As a child growing up in the city of Amritsar in northwest India, Vikram Vij knew the sounds and sights of war very well.
"Indian and Pakistan were fighting," the Vancouver-based celebrity chef recalls, his voice catching and his eyes brimming with tears at the memories.
"And there would be warplanes going above us. We would have blackouts."
It is that childhood experience of war and of the soldiers and pilots who fought for India that fuelled his desire to do something unusual — and, until now, secret.
There are regular visits by comedians, singers and hockey celebrities to entertain and give a boost to Canadian troops who are based abroad during the holidays. Over the years, they've included Rick Mercer, Tom Cochrane and Don Cherry.
But this year, the troops got something very different. Vij flew to the patrol ship HMCS Charlottetown, stationed in the Mediterranean, last Saturday and then to a military base in Kuwait the following day, where Canadian Forces are part of Operation Impact, aimed at fighting ISIS.
Vij, known for his appearance on the TV series Dragons' Den and his high-profile success as a restaurateur and entrepreneur, said he eagerly agreed when Defence Minister Harjit Sajjan asked him to accompany him on the trip.
"It is my sense of duty for India and for Canada," Vij said during an interview at his popular Vancouver restaurant, Vij's, before he left.
Recalling again his childhood pride in the military, Vij said, "We all wanted to be soldiers."
Instead, he came to Canada, where he wields a saucepan instead of a gun.
In the days leading up to his visit with the Forces, Vij showed off the spices he intended to carry in his suitcase: garam masala, turmeric, fenugreek and cinnamon among them.
He was told he would have to improvise. Aboard HMCS Charlottetown, that meant cooking with the navy chefs. Video footage of the visit made available by the Canadian Armed Forces shows the menu included chicken curry.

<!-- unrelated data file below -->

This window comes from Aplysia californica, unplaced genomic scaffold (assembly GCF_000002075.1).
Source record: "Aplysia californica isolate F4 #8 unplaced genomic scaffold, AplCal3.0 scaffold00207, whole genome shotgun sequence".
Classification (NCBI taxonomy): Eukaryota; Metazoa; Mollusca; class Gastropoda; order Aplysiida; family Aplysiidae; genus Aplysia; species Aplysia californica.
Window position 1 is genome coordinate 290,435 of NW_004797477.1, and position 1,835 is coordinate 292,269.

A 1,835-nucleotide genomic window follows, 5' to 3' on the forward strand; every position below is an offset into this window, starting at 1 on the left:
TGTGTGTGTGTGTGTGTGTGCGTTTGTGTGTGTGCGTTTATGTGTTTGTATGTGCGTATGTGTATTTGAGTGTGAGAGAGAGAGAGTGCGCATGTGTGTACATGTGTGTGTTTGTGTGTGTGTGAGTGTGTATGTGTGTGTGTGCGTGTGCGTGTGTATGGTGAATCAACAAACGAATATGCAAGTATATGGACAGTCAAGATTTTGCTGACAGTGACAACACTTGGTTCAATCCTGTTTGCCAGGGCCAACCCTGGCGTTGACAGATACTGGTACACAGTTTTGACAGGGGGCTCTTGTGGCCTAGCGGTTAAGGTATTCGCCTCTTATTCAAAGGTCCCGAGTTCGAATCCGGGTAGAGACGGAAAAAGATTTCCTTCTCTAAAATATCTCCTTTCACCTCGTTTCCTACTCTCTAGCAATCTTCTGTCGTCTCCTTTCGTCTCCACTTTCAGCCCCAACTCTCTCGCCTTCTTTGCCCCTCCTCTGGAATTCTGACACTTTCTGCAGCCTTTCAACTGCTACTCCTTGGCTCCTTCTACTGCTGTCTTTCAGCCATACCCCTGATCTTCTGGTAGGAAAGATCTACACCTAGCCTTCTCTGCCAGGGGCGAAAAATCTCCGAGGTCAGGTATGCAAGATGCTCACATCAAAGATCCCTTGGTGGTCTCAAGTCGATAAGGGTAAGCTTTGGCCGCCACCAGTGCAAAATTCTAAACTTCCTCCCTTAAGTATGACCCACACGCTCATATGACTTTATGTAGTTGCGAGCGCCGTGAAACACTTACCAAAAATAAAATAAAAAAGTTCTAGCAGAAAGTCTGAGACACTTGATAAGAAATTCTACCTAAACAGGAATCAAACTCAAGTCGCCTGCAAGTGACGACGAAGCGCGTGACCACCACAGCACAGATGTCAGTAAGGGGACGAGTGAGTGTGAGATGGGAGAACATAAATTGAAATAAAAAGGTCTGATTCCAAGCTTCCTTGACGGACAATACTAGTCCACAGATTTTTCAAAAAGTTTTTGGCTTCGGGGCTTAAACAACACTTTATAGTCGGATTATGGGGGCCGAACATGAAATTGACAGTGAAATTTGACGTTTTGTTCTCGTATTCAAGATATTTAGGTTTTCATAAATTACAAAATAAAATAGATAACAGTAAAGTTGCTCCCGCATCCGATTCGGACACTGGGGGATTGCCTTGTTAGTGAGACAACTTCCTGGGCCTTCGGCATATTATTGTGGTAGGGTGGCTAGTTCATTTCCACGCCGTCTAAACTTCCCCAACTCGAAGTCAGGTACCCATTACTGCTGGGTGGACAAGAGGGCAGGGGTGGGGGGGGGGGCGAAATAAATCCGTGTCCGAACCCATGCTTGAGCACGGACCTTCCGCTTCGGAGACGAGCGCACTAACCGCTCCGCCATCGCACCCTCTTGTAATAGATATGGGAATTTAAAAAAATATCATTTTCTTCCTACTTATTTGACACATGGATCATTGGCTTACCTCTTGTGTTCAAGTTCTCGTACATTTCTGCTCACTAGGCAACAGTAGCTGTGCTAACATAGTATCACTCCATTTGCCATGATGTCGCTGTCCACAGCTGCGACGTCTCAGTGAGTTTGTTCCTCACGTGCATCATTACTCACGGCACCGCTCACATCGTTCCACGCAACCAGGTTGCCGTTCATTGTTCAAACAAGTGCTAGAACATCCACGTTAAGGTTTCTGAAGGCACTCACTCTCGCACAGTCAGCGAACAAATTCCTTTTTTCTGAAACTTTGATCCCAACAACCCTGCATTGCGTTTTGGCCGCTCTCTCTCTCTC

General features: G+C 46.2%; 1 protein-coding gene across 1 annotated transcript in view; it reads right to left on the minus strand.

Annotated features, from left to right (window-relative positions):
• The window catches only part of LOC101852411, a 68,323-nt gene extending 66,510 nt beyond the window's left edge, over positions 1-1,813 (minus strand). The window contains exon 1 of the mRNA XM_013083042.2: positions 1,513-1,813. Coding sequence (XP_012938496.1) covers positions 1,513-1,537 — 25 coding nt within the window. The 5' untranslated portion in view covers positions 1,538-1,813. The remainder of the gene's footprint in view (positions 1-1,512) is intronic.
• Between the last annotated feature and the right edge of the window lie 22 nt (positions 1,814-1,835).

Sailors raved about it, calling it "'amazing," "delicious" and "probably the best chicken I've ever had."
In Kuwait, Vij held cooking lessons for the military personnel.
Food 'important' after deployment
One of his students was Sajjan, who asked Vij to come after talking to soldiers about the idea of having Indian food for this year's holiday meal.
"The interest was extremely high," said Sajjan in an interview from Ottawa before he left on the trip.
'When you deploy, having a unique flavor really does make your day.' - Harjit Sajjan, defence minister
"I assure you, when it comes to food, how important it is. When you deploy, having a unique flavor really does make your day."
Sajjan, of South Asian heritage, laughed as he denied a joking suggestion that he only invited Vij in order to enjoy the cuisine himself.
"Look at how busy he is with his business, his shows, everything else that he does," said Sajjan of the chef. "But the sense of appreciation that he has for the troops, wanting to do this is genuine."
For Vij, the mission made good on a debt he has felt since boyhood to those who serve in the military.
"Being away from their families at this time of year is extremely difficult, and if I can just soothe their burden and just make them smile a little bit more, what more can I ask for?"